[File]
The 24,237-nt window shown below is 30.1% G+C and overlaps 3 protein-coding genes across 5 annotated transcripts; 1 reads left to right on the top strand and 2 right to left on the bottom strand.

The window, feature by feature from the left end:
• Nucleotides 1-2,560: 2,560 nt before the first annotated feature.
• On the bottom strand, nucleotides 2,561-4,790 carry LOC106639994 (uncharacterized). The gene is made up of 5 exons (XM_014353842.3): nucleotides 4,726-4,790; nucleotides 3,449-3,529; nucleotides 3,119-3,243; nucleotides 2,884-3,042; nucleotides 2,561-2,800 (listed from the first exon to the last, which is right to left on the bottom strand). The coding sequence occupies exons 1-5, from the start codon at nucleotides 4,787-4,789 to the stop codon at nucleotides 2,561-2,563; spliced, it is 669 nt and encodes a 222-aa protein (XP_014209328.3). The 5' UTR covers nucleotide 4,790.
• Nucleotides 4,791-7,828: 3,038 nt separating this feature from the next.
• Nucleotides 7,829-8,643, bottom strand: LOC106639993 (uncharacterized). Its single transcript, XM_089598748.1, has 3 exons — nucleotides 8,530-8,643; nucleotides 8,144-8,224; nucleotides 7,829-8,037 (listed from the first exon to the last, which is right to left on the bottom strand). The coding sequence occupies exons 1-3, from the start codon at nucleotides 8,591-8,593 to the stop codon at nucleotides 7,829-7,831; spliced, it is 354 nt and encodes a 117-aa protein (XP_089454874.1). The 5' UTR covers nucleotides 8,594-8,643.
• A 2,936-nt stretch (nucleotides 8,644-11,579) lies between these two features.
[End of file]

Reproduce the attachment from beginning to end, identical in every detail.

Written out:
The 24,237-nt window shown below is 30.1% G+C and overlaps 3 protein-coding genes across 5 annotated transcripts; 1 reads left to right on the top strand and 2 right to left on the bottom strand.

The window, feature by feature from the left end:
• Nucleotides 1-2,560: 2,560 nt before the first annotated feature.
• On the bottom strand, nucleotides 2,561-4,790 carry LOC106639994 (uncharacterized). The gene is made up of 5 exons (XM_014353842.3): nucleotides 4,726-4,790; nucleotides 3,449-3,529; nucleotides 3,119-3,243; nucleotides 2,884-3,042; nucleotides 2,561-2,800 (listed from the first exon to the last, which is right to left on the bottom strand). The coding sequence occupies exons 1-5, from the start codon at nucleotides 4,787-4,789 to the stop codon at nucleotides 2,561-2,563; spliced, it is 669 nt and encodes a 222-aa protein (XP_014209328.3). The 5' UTR covers nucleotide 4,790.
• Nucleotides 4,791-7,828: 3,038 nt separating this feature from the next.
• Nucleotides 7,829-8,643, bottom strand: LOC106639993 (uncharacterized). Its single transcript, XM_089598748.1, has 3 exons — nucleotides 8,530-8,643; nucleotides 8,144-8,224; nucleotides 7,829-8,037 (listed from the first exon to the last, which is right to left on the bottom strand). The coding sequence occupies exons 1-3, from the start codon at nucleotides 8,591-8,593 to the stop codon at nucleotides 7,829-7,831; spliced, it is 354 nt and encodes a 117-aa protein (XP_089454874.1). The 5' UTR covers nucleotides 8,594-8,643.
• A 2,936-nt stretch (nucleotides 8,644-11,579) lies between these two features.